A few months ago, I found myself driving around with my daughter in Bucky. That’s not uncommon. We have a couple Miata drives a week and Bucky is her favorite car. Anyway, we were behind a titanium NB2 with most of the factory tupperware installed. We followed for quite a few miles, not on purpose, just going the same direction. No creeping.
I was, well, smitten.
The trunk spoiler was lovely from behind. The car also had the small NB1 mudguards and large NB2 side skirts. It had no front spoiler (I love Bucky’s NB2 front lip) but I only noticed that toward the end when I passed.
The body cladding made the whole car seems SMALLER. I’d never noticed that effect before. It was otherwise pretty stock and at stock ride height. But it just seemed small. The extra bodywork added new angles and lines that gave an overall effect of shrinking the car.
I went shopping for some parts that night. Ebay found me this lovely set of NB1 skirts pre-painted in Emerald Green from the factory. New Old Stock. I hit buy it now.
Having the car up high really helps with this sort of thing. Sure, with the car on the ground you can pile up some books and mock up the skirt install, but… it’s a pain. You have to drill holes in the bottom of the sills, top of the sills, and fiddle with the fender liner. Much easier to jack the car up.
Also, I love my Esco jack stands.
This is actually important. This cardboard jazz? If you don’t have the three pieces of cardboard, you can’t follow the… horribly written instructions. They help you measure and mark where holes need to go.
And holy God, those instructions are horrible. 14 pages of cryptic illustrations and poorly written directions. I literally puzzled over them for a month before attempting the install.
Drilling my non-wavy factory bodywork was not my favorite thing ever. Especially when completely confused by the highly calibrated factory cardboard measuring devices and instructions. Yikes.
3 hole. Measure with the cardboard and mark. Then drill pilot holes. Then the big holes. Then add paint on the edges. Then fit the plastic slider frame thing. How hard is that? Not very.
The instructions should have included TEST FIT THE PLASTIC FRAME somewhere between drilling pilot holes and drilling the final holes. It didn’t, so I didn’t. I ended up dremeling the frame to make it fit correctly after the calibrated cardboard wasn’t quite calibrated correctly…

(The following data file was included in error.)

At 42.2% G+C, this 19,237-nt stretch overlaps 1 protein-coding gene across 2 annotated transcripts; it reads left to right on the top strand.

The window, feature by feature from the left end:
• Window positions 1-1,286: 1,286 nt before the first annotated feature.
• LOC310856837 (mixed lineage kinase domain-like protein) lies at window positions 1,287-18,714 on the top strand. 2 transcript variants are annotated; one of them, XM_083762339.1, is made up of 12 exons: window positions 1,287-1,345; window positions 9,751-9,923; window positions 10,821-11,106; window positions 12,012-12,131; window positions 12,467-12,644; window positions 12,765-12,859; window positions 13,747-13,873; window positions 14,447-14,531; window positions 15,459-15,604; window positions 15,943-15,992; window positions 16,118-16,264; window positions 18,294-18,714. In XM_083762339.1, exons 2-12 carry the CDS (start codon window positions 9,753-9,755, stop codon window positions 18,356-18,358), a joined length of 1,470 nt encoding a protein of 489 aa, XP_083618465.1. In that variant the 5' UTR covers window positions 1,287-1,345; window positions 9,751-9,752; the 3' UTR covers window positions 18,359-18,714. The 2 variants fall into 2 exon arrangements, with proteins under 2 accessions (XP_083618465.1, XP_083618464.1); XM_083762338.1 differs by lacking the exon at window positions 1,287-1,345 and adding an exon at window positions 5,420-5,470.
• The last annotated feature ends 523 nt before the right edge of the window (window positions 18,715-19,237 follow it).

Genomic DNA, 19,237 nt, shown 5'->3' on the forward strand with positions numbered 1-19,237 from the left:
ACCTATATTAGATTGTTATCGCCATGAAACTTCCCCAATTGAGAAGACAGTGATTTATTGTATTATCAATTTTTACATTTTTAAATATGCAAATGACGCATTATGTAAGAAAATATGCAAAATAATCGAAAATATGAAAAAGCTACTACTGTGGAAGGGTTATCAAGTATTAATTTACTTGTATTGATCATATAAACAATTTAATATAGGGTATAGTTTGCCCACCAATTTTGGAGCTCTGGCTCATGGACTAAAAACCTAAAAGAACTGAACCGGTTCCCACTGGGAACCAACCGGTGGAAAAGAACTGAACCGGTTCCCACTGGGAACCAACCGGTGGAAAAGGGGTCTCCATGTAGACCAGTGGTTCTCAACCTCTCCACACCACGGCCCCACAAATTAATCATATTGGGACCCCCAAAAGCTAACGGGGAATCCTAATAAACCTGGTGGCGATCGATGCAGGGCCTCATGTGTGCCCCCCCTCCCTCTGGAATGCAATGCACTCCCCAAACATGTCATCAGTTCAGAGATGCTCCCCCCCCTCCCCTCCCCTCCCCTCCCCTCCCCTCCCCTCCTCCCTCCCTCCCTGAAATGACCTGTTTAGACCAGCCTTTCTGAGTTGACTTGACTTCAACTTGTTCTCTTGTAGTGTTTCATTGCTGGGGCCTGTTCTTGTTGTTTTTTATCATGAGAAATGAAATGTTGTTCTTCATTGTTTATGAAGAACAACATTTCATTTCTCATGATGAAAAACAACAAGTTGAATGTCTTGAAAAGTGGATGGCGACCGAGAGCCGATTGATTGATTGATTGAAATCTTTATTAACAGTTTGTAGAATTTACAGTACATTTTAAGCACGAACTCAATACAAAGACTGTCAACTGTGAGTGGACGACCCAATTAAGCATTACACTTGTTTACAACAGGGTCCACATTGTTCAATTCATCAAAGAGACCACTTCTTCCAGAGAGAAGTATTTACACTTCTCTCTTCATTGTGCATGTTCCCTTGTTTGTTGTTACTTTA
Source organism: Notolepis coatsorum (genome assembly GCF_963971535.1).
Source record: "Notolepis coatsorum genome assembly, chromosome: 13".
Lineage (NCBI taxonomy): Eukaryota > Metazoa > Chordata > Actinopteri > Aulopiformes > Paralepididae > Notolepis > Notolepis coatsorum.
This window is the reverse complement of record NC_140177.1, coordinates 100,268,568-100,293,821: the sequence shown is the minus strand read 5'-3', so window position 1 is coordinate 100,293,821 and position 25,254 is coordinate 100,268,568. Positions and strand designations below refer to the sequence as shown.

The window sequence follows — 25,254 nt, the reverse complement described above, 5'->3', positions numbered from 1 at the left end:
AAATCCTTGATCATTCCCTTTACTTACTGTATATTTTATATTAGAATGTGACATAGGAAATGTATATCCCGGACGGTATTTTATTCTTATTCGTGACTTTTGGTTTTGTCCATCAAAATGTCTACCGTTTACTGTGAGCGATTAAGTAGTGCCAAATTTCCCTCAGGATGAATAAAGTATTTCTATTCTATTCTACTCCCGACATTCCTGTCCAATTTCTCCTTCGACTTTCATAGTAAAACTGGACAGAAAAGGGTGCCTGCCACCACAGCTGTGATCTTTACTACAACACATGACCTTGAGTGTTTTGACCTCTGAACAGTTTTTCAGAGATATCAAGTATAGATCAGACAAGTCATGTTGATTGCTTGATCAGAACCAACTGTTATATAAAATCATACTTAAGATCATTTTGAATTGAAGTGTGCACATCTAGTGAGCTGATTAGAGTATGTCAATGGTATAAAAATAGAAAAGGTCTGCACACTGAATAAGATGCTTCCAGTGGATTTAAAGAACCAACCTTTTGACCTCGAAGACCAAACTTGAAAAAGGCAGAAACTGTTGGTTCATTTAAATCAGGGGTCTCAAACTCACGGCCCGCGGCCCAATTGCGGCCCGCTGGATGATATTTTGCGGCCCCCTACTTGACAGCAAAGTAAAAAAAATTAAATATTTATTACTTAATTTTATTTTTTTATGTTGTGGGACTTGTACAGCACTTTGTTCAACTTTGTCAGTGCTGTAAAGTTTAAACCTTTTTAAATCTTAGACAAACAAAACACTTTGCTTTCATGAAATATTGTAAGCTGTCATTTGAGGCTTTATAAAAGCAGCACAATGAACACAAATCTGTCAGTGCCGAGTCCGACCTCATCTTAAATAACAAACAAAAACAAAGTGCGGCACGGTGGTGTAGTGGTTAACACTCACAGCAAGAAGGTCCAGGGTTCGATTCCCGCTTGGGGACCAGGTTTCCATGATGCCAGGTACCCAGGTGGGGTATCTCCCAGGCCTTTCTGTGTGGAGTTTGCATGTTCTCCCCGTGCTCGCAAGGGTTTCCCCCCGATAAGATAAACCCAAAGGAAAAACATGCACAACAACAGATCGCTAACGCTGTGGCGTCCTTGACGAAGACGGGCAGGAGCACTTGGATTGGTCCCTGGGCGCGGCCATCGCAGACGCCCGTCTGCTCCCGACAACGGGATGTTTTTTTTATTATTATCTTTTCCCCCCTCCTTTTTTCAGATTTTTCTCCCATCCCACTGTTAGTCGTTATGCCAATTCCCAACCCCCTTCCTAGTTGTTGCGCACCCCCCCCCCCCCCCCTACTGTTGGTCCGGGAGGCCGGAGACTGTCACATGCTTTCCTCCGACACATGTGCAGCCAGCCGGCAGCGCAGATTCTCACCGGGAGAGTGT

That’s about 50% of the work right there, figuring out where exactly the frame needs to be and drilling the holes for it.
Note the claw hammer? The most fun automotive jobs involve a claw hammer. I highly recommend using one at every opportunity.
This was yucky. I opened up the fender liner in order to mount the front piece of the side skirt and this stuff fell out. Mostly mountain stuff. Bucky lived in the mountains for the first 2 years of his life, so… this shit could have been in there for 12 years. I’m not pleased.
More was in the other side. It smelled lovely.
Actually, the twigs didn’t smell bad. It was the inside of the fender liner that smelled bad. Strange how that works. I just left the pile of yuck and swept up after I was done.
SO! Clean out your fender liners once in a while, fellow NB owners.
There’s another 6 or 8 holes to drill. You hang the skirt on the frame, tape it in place, SLICE the tape in half on the seam, and mark the hole locations on the bodywork. Not very difficult.
No factory-calibrated cardboard tools were required.
Once holes are drilled and painted, there’s not much left to the job. You press in the little plastic pins (claw hammer) and make sure the tape marks lined up. Then you remove the backing from the factory double sided tape and stick it down.
DONE! Onto the other side.
You might notice the garage is now closed. It started to rain pretty hard while I was doing this. Sharka was parked outside. The little guy didn’t let me hear the end of it for weeks. Constant “remember when you parked me in THE RAIN while you worked on Bucky?” and “oh, no. I can just sit IN THE RAIN while you kick back inside. Don’t worry about me.” and so forth. For weeks.
The first side took me about an hour and a half what with the poor directions and cardboard measuring devices. The second half took barely a half hour.
Claw hammer. Drill bit sharpener. These tools really help.
SUPER pretty! I really like this look. The small 99-00 side skirts are subtle, but they add some nice curve to the bottom of the door. The car looks a bit less soap-shaped and more… something. More Miata? I’m not sure.
The paint, of course, matches perfectly. Nice thing about buying factory painted items – the paint usually matches. To think that the skirts spent 15+ years in a box just waiting for me to come along and pop them on Bucky.
Now to find a factory trunk spoiler…